His price certainly increased this past weekend, but I think we are all still underestimating how great Davis could be in 2021. Right now, Davis is fourth on the Bills’ wide receiver depth chart, but he saw a lot of opportunities to end the year thanks to injuries to Cole Beasley and John Brown. Davis finished his rookie campaign with 35 catches for 599 yards and seven touchdowns, making crucial catches for Buffalo down the stretch.
Davis might not be too far down the depth chart for long, however, as Buffalo will need to extend a lot of their players this offseason and may not have the luxury of keeping four great wideouts. Buffalo is going to have to open up the checkbook for guys like Josh Allen, Matt Milano, Dion Dawkins, and Micah Hyde; Brown or Beasley could easily become a cap casualty. Even if they do remain on the squad, Davis’ ceiling is sky high so long as he’s tied to Josh Allen.
After making two beautiful toe-tap catches in Buffalo’s playoff win over Indianapolis, his price probably saw a decent bump. Still, I’d be more than willing to pay a late second-round pick to get Davis on my roster. If he’s able to elevate to the Bills’ WR2, he has the potential to be a top-24 wide receiver.
Tyron Johnson (WR – LAC)
Over the last three games of the regular season, in which Tyron Johnson played at least 50 percent of the snaps, the rookie averaged 12.7 fantasy points per game. We didn’t get to see much from Johnson this season, as he was way too far behind on the depth chart to even get on the field; however, he thoroughly impressed when he did get playing time.
Justin Herbert has proven he can be a pass-heavy NFL quarterback; he can chuck the ball downfield and support multiple fantasy skill position players. Still, the cabinet isn’t fully stocked with weapons in Los Angeles. Aside from Keenan Allen and Austin Ekeler, who else is going to catch passes from Herbert? Hunter Henry will be an expensive free agent, Mike Williams has greatly disappointed over his past four NFL seasons (and may not be retained), and the other wideouts leave much to be desired.
Now, the Chargers could easily sign or draft other skill position players. Still, I think Johnson warranted a spot on the roster and could see increased playing time in 2021. Johnson’s cost in dynasty leagues will also be minimal. If he’s not currently on your waiver wire, the most he would cost is a rookie fourth-round pick. Johnson is a solid dart throw if you want a piece of this Chargers’ offense.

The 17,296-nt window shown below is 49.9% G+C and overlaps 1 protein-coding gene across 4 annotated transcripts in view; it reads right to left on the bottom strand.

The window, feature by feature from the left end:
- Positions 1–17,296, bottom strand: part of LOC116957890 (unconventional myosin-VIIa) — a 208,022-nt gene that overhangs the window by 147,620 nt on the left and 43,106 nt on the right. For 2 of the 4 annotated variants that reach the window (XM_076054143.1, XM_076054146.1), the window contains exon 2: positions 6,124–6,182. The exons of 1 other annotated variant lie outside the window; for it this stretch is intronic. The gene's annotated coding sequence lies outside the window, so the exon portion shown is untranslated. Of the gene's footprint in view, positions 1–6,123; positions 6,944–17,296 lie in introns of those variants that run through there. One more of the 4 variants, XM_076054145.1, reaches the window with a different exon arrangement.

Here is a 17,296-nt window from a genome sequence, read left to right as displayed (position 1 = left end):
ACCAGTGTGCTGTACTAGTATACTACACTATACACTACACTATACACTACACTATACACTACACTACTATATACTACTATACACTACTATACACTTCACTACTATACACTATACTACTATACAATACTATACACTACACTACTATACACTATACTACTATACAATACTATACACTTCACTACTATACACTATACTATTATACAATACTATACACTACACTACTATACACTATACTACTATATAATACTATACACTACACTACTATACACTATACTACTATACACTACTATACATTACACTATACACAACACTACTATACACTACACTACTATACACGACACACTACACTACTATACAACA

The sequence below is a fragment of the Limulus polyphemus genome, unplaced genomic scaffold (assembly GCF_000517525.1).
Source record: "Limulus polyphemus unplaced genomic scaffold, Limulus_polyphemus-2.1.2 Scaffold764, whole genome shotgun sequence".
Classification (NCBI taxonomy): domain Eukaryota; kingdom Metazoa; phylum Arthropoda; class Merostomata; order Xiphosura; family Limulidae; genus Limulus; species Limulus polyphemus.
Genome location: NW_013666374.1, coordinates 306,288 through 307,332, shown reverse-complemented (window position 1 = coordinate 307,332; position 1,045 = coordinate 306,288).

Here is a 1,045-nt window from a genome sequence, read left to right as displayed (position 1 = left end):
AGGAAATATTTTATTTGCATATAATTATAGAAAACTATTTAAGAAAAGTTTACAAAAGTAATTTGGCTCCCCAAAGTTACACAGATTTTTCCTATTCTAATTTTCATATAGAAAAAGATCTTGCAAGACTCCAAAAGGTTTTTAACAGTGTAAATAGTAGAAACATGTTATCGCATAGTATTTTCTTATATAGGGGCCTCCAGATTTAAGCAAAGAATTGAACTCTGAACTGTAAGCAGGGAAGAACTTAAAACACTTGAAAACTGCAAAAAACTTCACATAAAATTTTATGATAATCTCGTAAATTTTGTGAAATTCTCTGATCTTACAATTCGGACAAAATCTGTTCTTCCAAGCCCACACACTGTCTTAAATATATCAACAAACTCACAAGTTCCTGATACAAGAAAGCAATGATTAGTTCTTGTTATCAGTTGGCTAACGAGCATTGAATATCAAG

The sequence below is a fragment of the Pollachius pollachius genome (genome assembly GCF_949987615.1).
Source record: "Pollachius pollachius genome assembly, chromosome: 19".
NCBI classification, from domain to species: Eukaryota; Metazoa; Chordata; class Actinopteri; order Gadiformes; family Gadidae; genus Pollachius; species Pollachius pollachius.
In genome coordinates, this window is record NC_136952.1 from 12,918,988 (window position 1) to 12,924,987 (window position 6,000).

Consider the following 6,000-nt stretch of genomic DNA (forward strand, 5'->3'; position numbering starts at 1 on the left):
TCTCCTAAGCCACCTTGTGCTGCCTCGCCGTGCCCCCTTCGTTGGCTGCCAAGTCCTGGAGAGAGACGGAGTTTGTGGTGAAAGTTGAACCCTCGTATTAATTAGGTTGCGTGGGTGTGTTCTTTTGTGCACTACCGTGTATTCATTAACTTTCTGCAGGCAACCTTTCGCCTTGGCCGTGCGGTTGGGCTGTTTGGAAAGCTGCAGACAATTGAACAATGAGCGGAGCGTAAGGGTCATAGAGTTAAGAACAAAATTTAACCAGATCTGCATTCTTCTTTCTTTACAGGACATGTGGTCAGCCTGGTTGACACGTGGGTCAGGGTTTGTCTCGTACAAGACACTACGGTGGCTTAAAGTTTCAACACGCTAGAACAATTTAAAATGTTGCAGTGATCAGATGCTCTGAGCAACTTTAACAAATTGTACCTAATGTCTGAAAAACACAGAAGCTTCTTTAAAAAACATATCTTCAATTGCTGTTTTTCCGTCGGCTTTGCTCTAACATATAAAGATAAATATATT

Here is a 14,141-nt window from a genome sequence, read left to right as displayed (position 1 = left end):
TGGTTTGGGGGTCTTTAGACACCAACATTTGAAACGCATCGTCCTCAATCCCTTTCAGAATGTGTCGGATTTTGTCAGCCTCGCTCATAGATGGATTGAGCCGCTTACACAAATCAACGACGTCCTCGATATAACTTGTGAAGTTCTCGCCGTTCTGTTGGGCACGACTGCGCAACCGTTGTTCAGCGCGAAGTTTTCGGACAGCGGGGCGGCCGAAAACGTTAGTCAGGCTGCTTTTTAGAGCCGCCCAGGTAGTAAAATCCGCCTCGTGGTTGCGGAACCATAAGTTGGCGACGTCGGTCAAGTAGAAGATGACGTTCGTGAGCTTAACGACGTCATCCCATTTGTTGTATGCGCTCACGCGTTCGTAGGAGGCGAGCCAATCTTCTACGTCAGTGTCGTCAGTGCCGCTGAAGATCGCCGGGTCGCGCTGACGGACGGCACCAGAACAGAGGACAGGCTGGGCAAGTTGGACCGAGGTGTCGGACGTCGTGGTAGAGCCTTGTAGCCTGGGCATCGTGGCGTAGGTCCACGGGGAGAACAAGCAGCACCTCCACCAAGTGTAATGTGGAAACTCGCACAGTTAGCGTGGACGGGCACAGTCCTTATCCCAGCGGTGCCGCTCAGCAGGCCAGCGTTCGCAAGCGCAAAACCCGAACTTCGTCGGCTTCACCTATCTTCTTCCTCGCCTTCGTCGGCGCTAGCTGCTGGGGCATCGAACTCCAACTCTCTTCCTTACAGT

Cole Kmet (TE – CHI)
The tight end position is typically a fantasy wasteland, but it has been more barren than ever as of late. If you didn’t have Travis Kelce, Darren Waller, or Robert Tonyan on your roster this season, you were disappointed from the production you received at the spot. While there are bound to be tons of tight end sleeper options entering 2021, I think the one going most under the radar is rookie tight end Cole Kmet.
Kmet played behind veteran Jimmy Graham for most of 2020, but his snap share saw a huge spike following the Bears’ Week 9 loss to Tennessee. From Weeks 1-9, Kmet averaged 34 percent of the snaps; from Week 10 on, he averaged 85 percent of the snaps. During that seven-week stretch to end the season, Kmet averaged over five targets per game and became a reliable option for Mitch Trubisky. He didn’t “wow” anyone with his numbers on the stat sheet, but he clearly looked to be the best tight end on the Bears’ roster.
Jimmy Graham could be a cap casualty heading into this offseason, as Chicago will need to shell out a lot of money to solidify the quarterback position. Even if Graham remains on the Bears’ roster, I wouldn’t be surprised to see Kmet surpass the veteran on the depth chart. Given he underwhelmed in his rookie season, you could probably acquire Kmet on the cheap this offseason.